Alcohol consumption among U.S. adolescents is also declining, with Black teens reporting significantly lower levels of binge alcohol use and higher levels of alcohol abstention than other racial and ethnic groups. While limited, research suggests that Black family experiences—including parents’ norms against alcohol use, perceptions of alcohol use as harmful, and restrictions on children’s involvement in family alcohol use—may partially explain lower alcohol consumption among Black adolescents. This positive health trend is consistent among both U.S.-born and immigrant Black youth.
One concern, however, is that Black children and adolescents who do encounter problems with alcohol abuse have a high rate of alcohol-related problems and a high reported need to stop or reduce alcohol consumption, but also have low levels of sustained participation in treatment programs. Moreover, Black youth in justice system-involved residential placements (who have higher rates of substance abuse than Black adolescents in the general population) are more likely than their peers in other ethnic and racial groups to be in programs that do not offer any substance-related services. Further research—and especially studies that center the voices of diverse Black youth—is needed to understand mechanisms that influence Black young people’s decisions about alcohol use and to document their treatment options, access, experiences, and outcomes.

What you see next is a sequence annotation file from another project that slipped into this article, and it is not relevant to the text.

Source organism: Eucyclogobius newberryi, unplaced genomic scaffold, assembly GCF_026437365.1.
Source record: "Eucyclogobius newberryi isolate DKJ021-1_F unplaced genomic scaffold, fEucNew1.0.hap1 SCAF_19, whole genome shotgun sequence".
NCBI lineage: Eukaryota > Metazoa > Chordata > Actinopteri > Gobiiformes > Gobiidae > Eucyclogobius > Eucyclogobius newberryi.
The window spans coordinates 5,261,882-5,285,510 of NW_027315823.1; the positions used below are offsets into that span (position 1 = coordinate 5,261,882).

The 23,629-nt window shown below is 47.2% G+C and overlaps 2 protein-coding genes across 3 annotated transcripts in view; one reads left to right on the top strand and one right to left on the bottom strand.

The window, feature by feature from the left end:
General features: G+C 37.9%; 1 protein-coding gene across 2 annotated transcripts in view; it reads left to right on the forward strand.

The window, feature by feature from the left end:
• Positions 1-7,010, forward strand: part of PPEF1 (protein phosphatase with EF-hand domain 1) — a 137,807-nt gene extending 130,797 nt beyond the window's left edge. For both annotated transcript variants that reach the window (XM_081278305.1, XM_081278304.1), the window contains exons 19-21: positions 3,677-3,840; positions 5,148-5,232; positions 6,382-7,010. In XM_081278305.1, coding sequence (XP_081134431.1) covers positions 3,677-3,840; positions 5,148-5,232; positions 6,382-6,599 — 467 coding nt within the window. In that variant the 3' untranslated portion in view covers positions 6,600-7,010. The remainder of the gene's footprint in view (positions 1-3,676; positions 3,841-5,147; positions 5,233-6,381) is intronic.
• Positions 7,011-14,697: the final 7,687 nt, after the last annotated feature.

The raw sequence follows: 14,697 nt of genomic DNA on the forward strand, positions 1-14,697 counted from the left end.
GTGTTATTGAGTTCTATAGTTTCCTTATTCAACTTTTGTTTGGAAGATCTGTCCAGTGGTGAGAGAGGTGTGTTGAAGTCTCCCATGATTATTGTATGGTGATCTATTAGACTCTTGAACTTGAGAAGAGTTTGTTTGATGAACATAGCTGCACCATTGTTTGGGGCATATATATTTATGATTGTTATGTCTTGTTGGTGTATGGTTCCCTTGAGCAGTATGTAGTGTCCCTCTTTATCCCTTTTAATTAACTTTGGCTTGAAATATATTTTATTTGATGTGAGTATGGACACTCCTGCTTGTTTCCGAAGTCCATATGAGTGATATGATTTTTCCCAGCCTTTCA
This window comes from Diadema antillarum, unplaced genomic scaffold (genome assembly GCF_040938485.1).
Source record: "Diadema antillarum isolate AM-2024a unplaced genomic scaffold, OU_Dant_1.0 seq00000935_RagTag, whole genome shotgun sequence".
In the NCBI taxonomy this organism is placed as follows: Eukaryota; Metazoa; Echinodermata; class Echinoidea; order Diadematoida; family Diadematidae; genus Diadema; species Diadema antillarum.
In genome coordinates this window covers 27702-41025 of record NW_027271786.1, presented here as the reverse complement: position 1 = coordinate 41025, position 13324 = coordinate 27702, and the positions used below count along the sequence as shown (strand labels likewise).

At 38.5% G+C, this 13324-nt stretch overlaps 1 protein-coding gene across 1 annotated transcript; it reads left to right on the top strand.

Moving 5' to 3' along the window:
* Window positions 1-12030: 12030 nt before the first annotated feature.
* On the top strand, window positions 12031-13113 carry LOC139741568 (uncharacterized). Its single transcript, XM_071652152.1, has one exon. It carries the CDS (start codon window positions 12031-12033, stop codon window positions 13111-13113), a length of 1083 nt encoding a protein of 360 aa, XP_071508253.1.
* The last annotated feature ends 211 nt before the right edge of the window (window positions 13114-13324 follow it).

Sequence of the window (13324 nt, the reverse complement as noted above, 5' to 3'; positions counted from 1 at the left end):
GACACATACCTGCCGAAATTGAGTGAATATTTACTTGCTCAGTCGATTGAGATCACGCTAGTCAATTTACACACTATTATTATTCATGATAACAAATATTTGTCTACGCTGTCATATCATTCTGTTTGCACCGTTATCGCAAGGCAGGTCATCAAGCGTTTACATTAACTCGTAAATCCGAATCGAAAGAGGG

Black children and youth have played an essential role in promoting social change in the United States, including active participation in the Civil Rights movement. From leading school desegregation efforts to participating in the 1963 Children’s Crusade, Black children and youth have risked physical and psychological harm to move the United States closer to its democratic principles. Drawing on this history and their own experiences with racism, Black children and adolescents continue to spearhead efforts to promote racial and social justice in the United States. Today, Black adolescents are more likely than other racial and ethnic groups to use social media as a vehicle to engage in activism and promote political awareness and participation among their peers. Black youth activism is expressed not only in national movements such as those sparked by the murder of George Floyd by Derek Chauvin, a Minneapolis policeman, but also seen at a more local level, with Black youth—and particularly Black girls—speaking out against social injustice in their school communities.